When I was writing my book on stress-reduction for teens, Chill, in 2007, I distinctly remember being super stressed, the result of a crazy tight deadline, competing freelance work, and a bunch of parenting challenges all converging in a perfect storm.
At the time, I remember telling myself that I couldn’t be stressed while writing about how to not be stressed. It just felt, well, wrong. In the end, my stress at that time provided me with an opportunity to test out all the strategies I was writing about in real-time. I was literally living it to give it.
So, it only makes perfect sense that last week, as I was cranking away trying to make a tight deadline to deliver a sample chapter for a book proposal under consideration, I’d get another such opportunity. The subject for the chapter? Defending against obstacles that get in your way, with a focus on procrastination. My obstacle? Procrastination.
As I explored in the now-finished chapter the different reasons why people procrastinate — distraction, overwhelm, lack of confidence, crappy thinking — I experienced them all in one form or another. And they manifested in ways that might sound familiar — cleaning, organizing, responding to emails, folding laundry…basically tackling any work that wasn’t the work I really had to (and wanted to) do.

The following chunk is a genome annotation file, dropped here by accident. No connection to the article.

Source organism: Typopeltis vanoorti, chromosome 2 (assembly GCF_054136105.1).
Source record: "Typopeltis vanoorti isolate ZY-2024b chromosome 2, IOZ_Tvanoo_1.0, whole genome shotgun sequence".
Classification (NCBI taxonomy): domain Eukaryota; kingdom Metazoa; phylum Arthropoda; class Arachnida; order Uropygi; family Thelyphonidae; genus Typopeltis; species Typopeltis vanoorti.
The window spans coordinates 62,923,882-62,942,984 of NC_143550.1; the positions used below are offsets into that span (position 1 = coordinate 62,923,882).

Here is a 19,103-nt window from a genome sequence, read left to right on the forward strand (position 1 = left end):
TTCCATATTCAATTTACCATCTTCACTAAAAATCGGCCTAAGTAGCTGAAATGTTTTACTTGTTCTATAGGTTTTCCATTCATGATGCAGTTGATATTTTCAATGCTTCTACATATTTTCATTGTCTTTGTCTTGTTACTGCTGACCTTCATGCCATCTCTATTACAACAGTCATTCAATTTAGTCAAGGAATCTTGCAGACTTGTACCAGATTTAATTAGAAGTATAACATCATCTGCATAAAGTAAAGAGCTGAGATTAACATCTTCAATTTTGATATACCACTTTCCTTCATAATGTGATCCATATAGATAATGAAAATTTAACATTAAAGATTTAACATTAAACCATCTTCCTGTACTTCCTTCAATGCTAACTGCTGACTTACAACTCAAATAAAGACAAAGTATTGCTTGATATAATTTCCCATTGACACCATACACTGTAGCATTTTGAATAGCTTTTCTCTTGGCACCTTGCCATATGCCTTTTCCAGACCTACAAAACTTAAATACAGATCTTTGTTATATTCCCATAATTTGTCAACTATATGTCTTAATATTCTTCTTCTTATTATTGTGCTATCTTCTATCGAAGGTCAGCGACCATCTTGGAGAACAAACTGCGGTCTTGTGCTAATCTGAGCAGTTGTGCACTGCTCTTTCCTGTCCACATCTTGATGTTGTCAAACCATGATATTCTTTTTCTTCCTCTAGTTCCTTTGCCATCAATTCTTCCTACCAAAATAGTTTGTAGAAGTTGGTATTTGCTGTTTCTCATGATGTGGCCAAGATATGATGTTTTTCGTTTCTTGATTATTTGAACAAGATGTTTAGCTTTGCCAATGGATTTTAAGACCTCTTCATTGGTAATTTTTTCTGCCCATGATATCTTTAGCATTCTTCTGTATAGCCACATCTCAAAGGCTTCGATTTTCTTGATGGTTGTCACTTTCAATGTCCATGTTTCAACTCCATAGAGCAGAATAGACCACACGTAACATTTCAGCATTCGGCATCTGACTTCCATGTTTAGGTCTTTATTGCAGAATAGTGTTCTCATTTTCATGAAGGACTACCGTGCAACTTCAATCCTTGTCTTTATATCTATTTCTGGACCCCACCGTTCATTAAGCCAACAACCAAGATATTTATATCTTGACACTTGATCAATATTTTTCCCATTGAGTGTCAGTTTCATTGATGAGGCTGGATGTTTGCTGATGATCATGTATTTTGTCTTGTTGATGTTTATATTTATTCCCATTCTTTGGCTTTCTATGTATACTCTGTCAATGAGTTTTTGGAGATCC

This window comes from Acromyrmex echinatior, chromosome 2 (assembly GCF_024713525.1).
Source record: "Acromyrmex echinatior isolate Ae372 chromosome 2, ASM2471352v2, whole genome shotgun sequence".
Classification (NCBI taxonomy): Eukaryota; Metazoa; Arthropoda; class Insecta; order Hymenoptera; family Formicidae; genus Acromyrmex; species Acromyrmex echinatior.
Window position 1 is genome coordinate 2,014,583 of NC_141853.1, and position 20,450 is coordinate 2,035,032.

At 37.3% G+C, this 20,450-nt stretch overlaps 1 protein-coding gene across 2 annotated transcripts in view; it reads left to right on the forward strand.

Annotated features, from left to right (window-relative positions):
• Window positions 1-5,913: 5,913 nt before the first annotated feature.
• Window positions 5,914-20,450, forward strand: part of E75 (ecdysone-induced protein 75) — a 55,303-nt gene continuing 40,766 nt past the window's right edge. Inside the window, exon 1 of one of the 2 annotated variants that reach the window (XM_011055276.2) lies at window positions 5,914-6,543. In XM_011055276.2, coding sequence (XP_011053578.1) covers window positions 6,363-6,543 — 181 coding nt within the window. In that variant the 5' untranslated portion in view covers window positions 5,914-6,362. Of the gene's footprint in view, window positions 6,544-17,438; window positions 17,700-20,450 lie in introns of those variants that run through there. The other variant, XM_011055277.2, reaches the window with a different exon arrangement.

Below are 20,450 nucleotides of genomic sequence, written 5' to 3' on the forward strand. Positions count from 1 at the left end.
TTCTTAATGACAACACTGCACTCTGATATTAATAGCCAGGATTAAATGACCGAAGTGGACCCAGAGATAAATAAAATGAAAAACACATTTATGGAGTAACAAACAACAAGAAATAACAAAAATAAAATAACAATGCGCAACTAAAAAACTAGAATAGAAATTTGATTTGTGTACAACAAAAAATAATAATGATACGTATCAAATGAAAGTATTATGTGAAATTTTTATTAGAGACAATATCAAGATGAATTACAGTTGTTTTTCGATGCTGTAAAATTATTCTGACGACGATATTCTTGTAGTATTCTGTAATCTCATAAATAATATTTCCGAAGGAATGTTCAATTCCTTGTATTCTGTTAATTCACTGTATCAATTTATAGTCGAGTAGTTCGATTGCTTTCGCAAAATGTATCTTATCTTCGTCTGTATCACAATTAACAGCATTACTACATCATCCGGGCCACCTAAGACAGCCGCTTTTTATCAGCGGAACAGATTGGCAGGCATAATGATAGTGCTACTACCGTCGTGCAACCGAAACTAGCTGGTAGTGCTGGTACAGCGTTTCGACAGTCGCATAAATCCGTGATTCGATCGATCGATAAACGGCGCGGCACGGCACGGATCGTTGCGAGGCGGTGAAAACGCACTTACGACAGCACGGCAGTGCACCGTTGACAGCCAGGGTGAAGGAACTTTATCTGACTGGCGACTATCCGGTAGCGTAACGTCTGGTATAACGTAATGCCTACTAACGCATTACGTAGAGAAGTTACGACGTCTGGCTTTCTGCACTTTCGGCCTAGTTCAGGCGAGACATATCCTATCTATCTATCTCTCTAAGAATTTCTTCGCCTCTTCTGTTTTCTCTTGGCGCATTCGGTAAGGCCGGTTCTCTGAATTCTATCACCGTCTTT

Another chance for me to live it to give it.
So I got to thinking. When a situation we’re facing brings out in us what we might see as “unhelpful” behavior or thinking, rather than be annoyed with ourselves, what if we embraced our reaction? What if we were grateful for our stress or our procrastination? What if we answered the question, “What is perfect about this situation?” honestly?
My hunch is we would realize we are living it to give it. And isn’t that the whole point?